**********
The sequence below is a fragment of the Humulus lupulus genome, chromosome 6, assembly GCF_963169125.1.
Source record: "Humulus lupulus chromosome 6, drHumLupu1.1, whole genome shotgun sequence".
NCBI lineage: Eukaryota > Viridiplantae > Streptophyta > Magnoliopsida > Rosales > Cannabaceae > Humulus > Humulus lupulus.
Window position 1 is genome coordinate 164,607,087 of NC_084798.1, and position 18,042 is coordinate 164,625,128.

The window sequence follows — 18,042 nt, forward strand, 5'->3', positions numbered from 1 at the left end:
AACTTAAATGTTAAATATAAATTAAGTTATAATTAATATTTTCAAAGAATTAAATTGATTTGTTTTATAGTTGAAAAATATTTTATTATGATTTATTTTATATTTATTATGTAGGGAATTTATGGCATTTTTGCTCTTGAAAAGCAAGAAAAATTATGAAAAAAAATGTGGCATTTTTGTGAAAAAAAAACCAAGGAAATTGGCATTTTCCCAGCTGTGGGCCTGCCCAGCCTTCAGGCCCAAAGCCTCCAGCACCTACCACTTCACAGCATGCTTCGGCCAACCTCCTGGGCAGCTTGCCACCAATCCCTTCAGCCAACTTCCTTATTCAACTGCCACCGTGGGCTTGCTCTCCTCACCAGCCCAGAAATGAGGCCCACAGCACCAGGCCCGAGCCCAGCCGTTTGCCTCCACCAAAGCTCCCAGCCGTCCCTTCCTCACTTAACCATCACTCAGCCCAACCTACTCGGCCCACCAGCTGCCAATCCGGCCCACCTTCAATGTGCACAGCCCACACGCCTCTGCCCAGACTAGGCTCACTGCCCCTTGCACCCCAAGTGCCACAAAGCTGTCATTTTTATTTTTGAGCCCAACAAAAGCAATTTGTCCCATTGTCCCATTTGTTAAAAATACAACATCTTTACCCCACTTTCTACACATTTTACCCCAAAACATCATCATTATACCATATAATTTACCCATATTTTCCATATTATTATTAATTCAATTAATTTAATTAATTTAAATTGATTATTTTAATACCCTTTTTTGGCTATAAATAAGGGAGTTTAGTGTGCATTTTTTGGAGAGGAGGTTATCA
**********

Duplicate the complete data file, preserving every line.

The sequence below is a fragment of the Humulus lupulus genome, chromosome 6, assembly GCF_963169125.1.
Source record: "Humulus lupulus chromosome 6, drHumLupu1.1, whole genome shotgun sequence".
NCBI lineage: Eukaryota > Viridiplantae > Streptophyta > Magnoliopsida > Rosales > Cannabaceae > Humulus > Humulus lupulus.
Window position 1 is genome coordinate 164,607,087 of NC_084798.1, and position 18,042 is coordinate 164,625,128.

The window sequence follows — 18,042 nt, forward strand, 5'->3', positions numbered from 1 at the left end:
AACTTAAATGTTAAATATAAATTAAGTTATAATTAATATTTTCAAAGAATTAAATTGATTTGTTTTATAGTTGAAAAATATTTTATTATGATTTATTTTATATTTATTATGTAGGGAATTTATGGCATTTTTGCTCTTGAAAAGCAAGAAAAATTATGAAAAAAAATGTGGCATTTTTGTGAAAAAAAAACCAAGGAAATTGGCATTTTCCCAGCTGTGGGCCTGCCCAGCCTTCAGGCCCAAAGCCTCCAGCACCTACCACTTCACAGCATGCTTCGGCCAACCTCCTGGGCAGCTTGCCACCAATCCCTTCAGCCAACTTCCTTATTCAACTGCCACCGTGGGCTTGCTCTCCTCACCAGCCCAGAAATGAGGCCCACAGCACCAGGCCCGAGCCCAGCCGTTTGCCTCCACCAAAGCTCCCAGCCGTCCCTTCCTCACTTAACCATCACTCAGCCCAACCTACTCGGCCCACCAGCTGCCAATCCGGCCCACCTTCAATGTGCACAGCCCACACGCCTCTGCCCAGACTAGGCTCACTGCCCCTTGCACCCCAAGTGCCACAAAGCTGTCATTTTTATTTTTGAGCCCAACAAAAGCAATTTGTCCCATTGTCCCATTTGTTAAAAATACAACATCTTTACCCCACTTTCTACACATTTTACCCCAAAACATCATCATTATACCATATAATTTACCCATATTTTCCATATTATTATTAATTCAATTAATTTAATTAATTTAAATTGATTATTTTAATACCCTTTTTTGGCTATAAATAAGGGAGTTTAGTGTGCATTTTTTGGAGAGGAGGTTATCA